Chemical and biological detection, analysis, and synthesis capabilities are of increasing importance for applications that include environmental analysis and remediation, process monitoring, emissions monitoring and control, medical tests, forensics and detection of chemical and biological weapons. Many of these applications are best done on site in the field, so portability and cost are nearly as important as is the performance of the setup. Unfortunately, most laboratory setups are, well, the size of a laboratory, and require expert operators. As such, they do not lend themselves to either routine or field applications. In order to provide these valuable functions to society, miniaturization and simplified operation of the chemical laboratory are badly needed.
Enter the lab-on-a-chip. A lab-on-a-chip is a MEMS (Micro Electro Mechanical System) device that combines microfluidic devices such as valves, pumps, pipes, and reaction vessels with control and sensor microelectronics to carry out a set of chemical reactions and/or analysis on a single chip. A lab-on-a-chip can be designed to gather and concentrate samples, analyze those samples with chemical sensors, high performance liquid chromatography, electrophoresis, mass spectrometry, flame ionization detectors, surface acoustic wave mass detectors with chemical selectivity, and many more.
MEMS technology for the lab-on-a-chip was developed to integrate microelectronics with mechanical devices, chemical sensors, pipes, pumps, valves, and reaction vessels on a common silicon substrate through microfabrication technology. While the electronics are fabricated in the same way as are conventional integrated circuits, the mechanical and chemical components are formed using lithographic micromachining processes that selectively etch the silicon wafer or add new structural layers to form the finished device. Economies of scale drive the cost of a production lab-on-a-chip to be orders of magnitude smaller than that to acquire the equivalent lab equipment.
The first application of MEMS technology to chemical analysis seems to have been the implementation of a gas chromatograph on a glass slide in 1979. Lack of supporting microfluidic devices prevented widespread application of this new technology until a complete infrastructure had been developed.
One of the first examples of a complete lab-on-a-chip, that is, a chip which could carry out a complex chemical analysis process, was the MicroChemLab developed around 2000 by researchers at Sandia National Laboratories in Albuquerque, NM.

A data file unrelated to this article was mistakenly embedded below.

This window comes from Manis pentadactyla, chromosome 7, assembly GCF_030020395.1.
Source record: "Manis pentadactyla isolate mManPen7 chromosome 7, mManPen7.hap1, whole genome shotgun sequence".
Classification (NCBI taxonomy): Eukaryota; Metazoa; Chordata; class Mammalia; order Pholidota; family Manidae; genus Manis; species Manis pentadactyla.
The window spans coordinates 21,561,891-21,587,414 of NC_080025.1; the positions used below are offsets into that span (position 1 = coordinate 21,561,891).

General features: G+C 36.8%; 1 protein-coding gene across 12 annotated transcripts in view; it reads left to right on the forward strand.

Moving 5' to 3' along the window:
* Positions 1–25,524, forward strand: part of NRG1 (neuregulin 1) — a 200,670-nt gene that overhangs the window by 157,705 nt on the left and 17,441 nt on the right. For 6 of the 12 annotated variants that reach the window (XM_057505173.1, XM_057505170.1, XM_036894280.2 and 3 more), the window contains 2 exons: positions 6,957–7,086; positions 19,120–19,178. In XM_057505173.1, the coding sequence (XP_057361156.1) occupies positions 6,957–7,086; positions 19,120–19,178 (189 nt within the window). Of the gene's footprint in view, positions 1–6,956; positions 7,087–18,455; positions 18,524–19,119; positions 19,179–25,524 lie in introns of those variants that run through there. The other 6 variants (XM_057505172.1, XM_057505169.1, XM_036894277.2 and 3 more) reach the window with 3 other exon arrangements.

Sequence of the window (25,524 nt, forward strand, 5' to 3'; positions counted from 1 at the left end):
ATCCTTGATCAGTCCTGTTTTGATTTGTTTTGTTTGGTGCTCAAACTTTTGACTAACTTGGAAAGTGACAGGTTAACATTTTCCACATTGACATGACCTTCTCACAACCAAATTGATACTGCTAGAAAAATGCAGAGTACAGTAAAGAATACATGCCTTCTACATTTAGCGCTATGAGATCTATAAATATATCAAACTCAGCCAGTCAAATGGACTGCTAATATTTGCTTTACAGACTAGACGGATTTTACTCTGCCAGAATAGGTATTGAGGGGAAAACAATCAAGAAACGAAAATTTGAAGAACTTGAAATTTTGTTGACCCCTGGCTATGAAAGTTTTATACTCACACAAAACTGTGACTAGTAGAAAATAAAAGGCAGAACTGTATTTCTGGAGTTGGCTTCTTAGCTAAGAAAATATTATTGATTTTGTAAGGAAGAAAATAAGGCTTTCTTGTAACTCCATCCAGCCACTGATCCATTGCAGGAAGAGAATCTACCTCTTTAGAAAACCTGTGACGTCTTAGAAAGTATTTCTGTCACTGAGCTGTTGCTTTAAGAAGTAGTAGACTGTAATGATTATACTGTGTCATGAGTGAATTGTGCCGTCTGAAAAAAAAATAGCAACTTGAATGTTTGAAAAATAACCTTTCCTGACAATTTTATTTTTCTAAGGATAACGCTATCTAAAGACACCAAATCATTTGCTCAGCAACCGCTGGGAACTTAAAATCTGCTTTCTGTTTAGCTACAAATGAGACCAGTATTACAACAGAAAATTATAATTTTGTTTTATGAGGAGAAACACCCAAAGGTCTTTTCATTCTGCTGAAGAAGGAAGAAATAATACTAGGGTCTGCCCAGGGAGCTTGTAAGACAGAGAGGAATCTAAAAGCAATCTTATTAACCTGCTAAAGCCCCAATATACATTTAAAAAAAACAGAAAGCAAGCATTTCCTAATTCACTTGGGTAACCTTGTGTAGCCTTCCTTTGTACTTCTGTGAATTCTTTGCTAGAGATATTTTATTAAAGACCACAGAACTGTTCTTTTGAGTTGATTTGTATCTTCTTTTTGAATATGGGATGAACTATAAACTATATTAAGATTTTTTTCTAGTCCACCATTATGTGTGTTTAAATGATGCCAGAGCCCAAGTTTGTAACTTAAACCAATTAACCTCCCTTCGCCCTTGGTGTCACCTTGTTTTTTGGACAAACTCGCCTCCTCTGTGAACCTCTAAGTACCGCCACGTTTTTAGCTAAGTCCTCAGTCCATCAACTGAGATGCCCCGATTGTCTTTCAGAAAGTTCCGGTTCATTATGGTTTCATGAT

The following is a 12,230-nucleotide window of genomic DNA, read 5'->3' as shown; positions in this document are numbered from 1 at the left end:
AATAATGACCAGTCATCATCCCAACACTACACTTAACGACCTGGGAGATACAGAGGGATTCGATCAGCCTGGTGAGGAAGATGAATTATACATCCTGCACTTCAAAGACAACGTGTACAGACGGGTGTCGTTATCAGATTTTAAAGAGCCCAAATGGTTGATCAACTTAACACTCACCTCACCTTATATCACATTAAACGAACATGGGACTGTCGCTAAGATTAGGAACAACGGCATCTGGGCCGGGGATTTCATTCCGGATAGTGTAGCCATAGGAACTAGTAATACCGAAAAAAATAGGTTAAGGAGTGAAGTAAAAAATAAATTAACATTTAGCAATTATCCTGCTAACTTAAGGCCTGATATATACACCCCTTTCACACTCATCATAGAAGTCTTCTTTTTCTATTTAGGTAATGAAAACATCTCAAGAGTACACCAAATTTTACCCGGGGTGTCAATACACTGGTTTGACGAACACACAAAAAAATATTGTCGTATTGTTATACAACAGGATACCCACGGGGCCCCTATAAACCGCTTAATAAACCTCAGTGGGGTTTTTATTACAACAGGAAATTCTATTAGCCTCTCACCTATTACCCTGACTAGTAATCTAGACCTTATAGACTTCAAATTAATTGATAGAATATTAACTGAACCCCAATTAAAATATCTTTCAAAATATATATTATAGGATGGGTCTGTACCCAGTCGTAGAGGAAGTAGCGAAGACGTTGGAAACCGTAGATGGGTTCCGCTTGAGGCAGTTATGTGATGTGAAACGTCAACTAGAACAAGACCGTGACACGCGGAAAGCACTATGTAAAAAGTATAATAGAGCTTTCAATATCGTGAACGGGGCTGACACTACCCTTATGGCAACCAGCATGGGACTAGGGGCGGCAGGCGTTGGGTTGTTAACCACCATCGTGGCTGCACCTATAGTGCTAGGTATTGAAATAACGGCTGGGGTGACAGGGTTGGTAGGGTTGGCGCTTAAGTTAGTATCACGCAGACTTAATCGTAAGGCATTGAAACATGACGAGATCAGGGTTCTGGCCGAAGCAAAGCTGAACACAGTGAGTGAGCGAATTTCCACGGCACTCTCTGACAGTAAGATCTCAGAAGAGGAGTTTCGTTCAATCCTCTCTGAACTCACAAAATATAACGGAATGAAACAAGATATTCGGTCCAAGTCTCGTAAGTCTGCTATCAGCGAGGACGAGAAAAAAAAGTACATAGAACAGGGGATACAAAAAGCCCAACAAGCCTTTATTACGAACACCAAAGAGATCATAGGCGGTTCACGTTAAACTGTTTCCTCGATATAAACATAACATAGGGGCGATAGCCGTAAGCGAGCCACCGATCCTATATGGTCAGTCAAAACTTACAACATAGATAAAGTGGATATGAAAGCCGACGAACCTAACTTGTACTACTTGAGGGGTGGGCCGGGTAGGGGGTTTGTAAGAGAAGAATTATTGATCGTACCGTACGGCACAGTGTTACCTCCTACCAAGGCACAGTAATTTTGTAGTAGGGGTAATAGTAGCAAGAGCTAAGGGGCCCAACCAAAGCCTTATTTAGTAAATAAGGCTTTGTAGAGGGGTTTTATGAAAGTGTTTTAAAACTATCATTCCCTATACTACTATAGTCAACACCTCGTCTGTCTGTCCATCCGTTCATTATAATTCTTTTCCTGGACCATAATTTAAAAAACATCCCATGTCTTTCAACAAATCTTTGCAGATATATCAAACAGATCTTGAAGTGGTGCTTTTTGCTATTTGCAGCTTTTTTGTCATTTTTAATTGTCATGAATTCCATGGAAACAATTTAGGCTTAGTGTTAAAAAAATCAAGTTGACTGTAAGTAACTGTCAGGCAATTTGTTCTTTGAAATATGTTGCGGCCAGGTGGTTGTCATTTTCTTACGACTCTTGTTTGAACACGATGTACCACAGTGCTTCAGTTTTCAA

Sandia’s MicroChemLab fits onto a silicon chip measuring about 4.5 cm by 1.5 cm. It integrates three microfabricated analysis stages. The first stage collects and concentrates the sample using a preconcentrator containing a micro hot plate to collect and concentrate chemical sensors. The micro hot plate is a resistive metal film grown on a silicon nitride membrane. A chemically selective coating is applied to the micro hot plate surface so that only the chemical species of interest are collected.
The second stage is a microscale gas chromatograph. The samples collected in the preconcentrator are released by rapid thermal desorption driven by applying a current pulse to the micro hot plate. The sample is then injected into the gas chromatograph. The gas chromatograph channel is made by etching a channel into the silicon surface which is typically 400 microns deep and 100 microns wide. The channel can be coated with chemically selective coatings to optimize the separation of the chemicals of interest. This column is formed in a spiral shape, which allows a 1 meter long channel to be fit on an area about the size of a nickel.
The final stage is an array of four chemical detectors. These consist of resonant crystals whose frequency changes as the sample adsorbs onto the crystal surface. Again, the crystal surfaces are coated so that each of the detectors is sensitive to different chemical groups.
Initially the MicroChemLab was used to separate and detect organic gases and volatile chemicals, but its usefulness has since been expanded to include pharmaceuticals, petrochemicals, and toxic industrial chemicals in concentrations as small as a part per million. Not only are the analyses carried out on a business card rather than in a room full of equipment, but the analysis is much faster than can be accomplished using laboratory-scale equipment.
Further development of the lab-on-a-chip has produced selective detection and analysis of airborne and waterborne germs and viruses and single cancer cells. The capability of cheaply carrying out many reactions or analyses in parallel, rather like using a multicore CPU, has led to new tools for genetic research, as well as chips which can synthesize and test large numbers of new drug candidates.
It seems likely that medical uses of lab-on-a-chip technology may soon become a practical addition to the armament of physicians. The earliest applications are likely to be the development of sophisticated diagnostic tools which would allow tests which currently require days in a medical laboratory to be accomplished in minutes in your doctor’s office. As the advent of treatments which are specially fitted to your personal genome continues, the lab-on-a-chip will offer rapid genetic analysis to guide the treatment plan.
Lower cost, point of use distribution, higher sensitivity, faster answers – the lab-on-a-chip offers dramatic changes for analytical chemistry, development of pharmaceuticals, and medical diagnosis and treatment. We should soon be reaping the first fruits of this new technology.